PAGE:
But seriously, if you honestly know a boatload of wrestling holds, have used a wrestling hold on somebody or can successfully lock someone into an advanced hold without having ever taken a class or actually wrestled in real life, then you are seriously addicted to wrestling.
If you only know about 30 holds, but at least 700 versions of the armbar, then you're all set; anything less then that and you're either not addicted to wrestling or you need to pay more attention when you watch.
I've mastered the Walls of Jericho and the Ankle Lock...my sister and girlfriend will attest to that.
I know from experience—and the fact that you can pretty much find the people who are guilty of this by typing "WWE" into the Twitter search bar—that these people exist.
Whether they're promoting their blogs, chatting with friends about Brock Lesnar returning or re-tweeting articles, quotes, pictures or God knows what else about wrestling, they are all addicted to wrestling in some shape or form.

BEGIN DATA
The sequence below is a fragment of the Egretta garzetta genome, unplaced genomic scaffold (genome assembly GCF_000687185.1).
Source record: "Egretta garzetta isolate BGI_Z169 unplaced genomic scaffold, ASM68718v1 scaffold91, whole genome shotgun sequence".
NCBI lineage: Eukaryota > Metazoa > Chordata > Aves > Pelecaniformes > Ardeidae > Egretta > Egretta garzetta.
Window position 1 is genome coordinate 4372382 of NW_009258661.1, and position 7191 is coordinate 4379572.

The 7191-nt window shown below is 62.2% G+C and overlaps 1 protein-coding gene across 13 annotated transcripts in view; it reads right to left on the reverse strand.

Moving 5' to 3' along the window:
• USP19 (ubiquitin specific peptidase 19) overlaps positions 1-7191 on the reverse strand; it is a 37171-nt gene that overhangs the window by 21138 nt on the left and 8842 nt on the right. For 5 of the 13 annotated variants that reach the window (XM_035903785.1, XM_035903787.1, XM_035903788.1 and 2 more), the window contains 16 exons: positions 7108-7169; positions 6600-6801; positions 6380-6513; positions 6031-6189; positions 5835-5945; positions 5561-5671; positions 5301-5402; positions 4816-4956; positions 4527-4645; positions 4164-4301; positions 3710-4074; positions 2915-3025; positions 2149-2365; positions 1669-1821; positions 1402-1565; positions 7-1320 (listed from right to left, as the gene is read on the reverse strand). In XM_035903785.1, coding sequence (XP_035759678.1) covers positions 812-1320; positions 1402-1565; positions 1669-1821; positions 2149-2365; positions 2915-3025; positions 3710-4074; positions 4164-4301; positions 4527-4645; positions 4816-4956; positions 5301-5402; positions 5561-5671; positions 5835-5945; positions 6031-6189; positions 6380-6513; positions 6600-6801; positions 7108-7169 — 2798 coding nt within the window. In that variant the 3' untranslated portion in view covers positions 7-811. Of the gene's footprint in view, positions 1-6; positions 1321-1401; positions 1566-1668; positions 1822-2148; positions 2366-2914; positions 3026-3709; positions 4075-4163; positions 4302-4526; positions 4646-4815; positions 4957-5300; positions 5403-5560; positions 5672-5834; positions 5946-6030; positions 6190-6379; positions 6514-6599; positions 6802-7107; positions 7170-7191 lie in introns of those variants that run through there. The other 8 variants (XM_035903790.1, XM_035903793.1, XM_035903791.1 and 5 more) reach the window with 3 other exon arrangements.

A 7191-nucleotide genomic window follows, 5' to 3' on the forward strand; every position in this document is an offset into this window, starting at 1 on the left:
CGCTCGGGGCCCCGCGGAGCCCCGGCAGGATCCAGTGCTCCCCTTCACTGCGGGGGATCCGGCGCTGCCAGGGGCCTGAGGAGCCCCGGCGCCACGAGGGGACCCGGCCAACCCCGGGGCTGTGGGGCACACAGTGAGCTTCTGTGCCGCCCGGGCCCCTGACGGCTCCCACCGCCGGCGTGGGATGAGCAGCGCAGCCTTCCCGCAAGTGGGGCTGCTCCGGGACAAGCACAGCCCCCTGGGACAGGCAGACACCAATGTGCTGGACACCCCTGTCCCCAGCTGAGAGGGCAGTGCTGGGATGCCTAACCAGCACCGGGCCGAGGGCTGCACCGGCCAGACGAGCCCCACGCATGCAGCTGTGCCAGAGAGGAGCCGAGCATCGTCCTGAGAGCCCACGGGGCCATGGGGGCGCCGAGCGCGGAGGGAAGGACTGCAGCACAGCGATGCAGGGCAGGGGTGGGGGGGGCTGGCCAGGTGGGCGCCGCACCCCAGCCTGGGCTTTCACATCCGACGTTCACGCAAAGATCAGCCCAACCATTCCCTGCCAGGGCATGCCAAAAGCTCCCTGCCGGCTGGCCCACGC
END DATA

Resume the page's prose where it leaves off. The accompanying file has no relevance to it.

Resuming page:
I have Twitter (shameless promotion plug), and I can straight-up tell you I only use it for WWE-related things. So I shamelessly fall into this category along with millions of other people. The second I stop writing, I'll be off Twitter faster then Daniel Bryan lost his championship, but I'm pretty positive the Twitter universe will keep on ticking after I leave.
The WWE loves Twitter, and I'm willing to bet good money that because of the WWE, Twitter gained a lot of users for the sole reason that WWE promotes and uses it a lot.
And when I say "the WWE uses Twitter a lot," I mean, "The WWE shoves Twitter down your throat whether your mouth is open or not."
While this will only apply to a couple people, that doesn't mean it's not one of the most obvious signs of wrestling addiction.
"Uh, Mr. Gullo? What exactly do you mean by Bleacher Report stat line?"
I'm glad you asked. Bleacher Report stat line refers to a convoluted mathematical formula that enables me to tell whether someone is addicted to wrestling based on their BR profile.